No evidence bond reform is to blame for Chicago’s gun violence

Police Supt. David Brown should quit falling back on that disproven claim. But he’s right that the best way to stop violence is to prevent it in the first place.

SHARE No evidence bond reform is to blame for Chicago’s gun violence
Police at the scene of a fatal shooting in Englewood on July 4th, one of the most violent weekends this year.

Police at the scene of a fatal shooting in Englewood on July 4th, one of the most violent weekends this year.

Pat Nabong/Sun-Times

Despite decades of claims from city officials and the Chicago Police Department that more policing and aggressive imprisonment will help curb gun violence, the evidence has continually shown the opposite. To see Police Supt. David Brown fall back on a long-standing contention that bond reform is somehow to blame, is incredibly disappointing.

Chicago’s crime rates have fallen since 2014. Over the same time period, fewer people have been incarcerated in Cook County Jail, which has saved taxpayers millions of dollars and avoidedthe unnecessary trauma caused by pretrial incarceration. There is simply no evidence that bond reform has caused crime. Bond reform has been immensely successful in beginning to restore equity to our courts and strengthen our communities.

Judges should not have the power to hold poor people in jail simply for being poor.

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Brown is right about one thing: the best way to stop violence is to prevent it in the first place. Yet community-based anti-violence groups last year received only $9 million of the $50 million in funding they needed. We must invest in our communities and fully fund neighborhood-driven anti-violence and anti-poverty programs.

Public officials fail when they actively ignore the facts and fail to call for proven solutions to the problem of gun violence. CPD’s budget for 2020 is more than $1.7 billion; there is clearly plenty of money available to help our communities heal. The city must prioritizeanti-violence work in Chicago and focus on investing in neighborhoods instead of overfunding police and jails.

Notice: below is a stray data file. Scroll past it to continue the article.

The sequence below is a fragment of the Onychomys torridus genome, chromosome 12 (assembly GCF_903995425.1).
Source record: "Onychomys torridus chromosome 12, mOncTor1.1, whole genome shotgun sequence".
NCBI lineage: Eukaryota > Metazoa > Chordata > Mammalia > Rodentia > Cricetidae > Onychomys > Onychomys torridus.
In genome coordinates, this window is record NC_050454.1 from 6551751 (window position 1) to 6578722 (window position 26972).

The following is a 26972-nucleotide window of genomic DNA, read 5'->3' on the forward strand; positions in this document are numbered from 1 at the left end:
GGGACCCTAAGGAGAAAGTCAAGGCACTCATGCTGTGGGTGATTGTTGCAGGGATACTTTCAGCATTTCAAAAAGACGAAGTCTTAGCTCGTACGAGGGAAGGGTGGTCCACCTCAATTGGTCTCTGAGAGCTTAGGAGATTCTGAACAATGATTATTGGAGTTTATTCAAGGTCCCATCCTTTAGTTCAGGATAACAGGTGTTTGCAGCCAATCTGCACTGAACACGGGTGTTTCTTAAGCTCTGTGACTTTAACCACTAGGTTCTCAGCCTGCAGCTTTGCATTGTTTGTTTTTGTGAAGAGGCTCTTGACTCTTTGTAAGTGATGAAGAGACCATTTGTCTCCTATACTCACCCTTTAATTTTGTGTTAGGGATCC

Sarah Staudt, senior policy analyst & staff attorney, Chicago Appleseed

The Blackhawks name

Would someone please explain why there is a movement by some to have the ChicagoBlackhawks’name changed and logo removed?

It has always been near the top of the list of most recognizable team symbols ever, often voted the most iconic. Not only does it not embody negative stereotypes, it actually features a Native American in fullheaddress, which denotes strength, power and leadership.

Where will this politicalnonsense end?

Stuart Rudy,Northbrook

The president’s job duties

According to the White House, the president does not read his daily briefing on foreign affairs supplied by intelligence agencies.

As a retired federal employee, I find this fairly amazing. I have reflected on how much time I spent reading memorandums, instructions and handbooks. Much of this reading matter was not particularly interesting, but doing so was a duty relevant to my position and performance.

Had I ever failed to correctly perform my duties, I could not inform my supervisor that I had just decided not to read. I might be able to claim that I was occupied with assignments or meeting deadlines, and may have missed seeing something, but that was about the only excuse for negligence.

Every federal position has four or five “critical elements.” Failing to perform any of them can result in discipline — specifically, a performance-based removal action.

For the president, reading his daily briefing qualifies as a critical task.

Charles Paidock, Bridgeport

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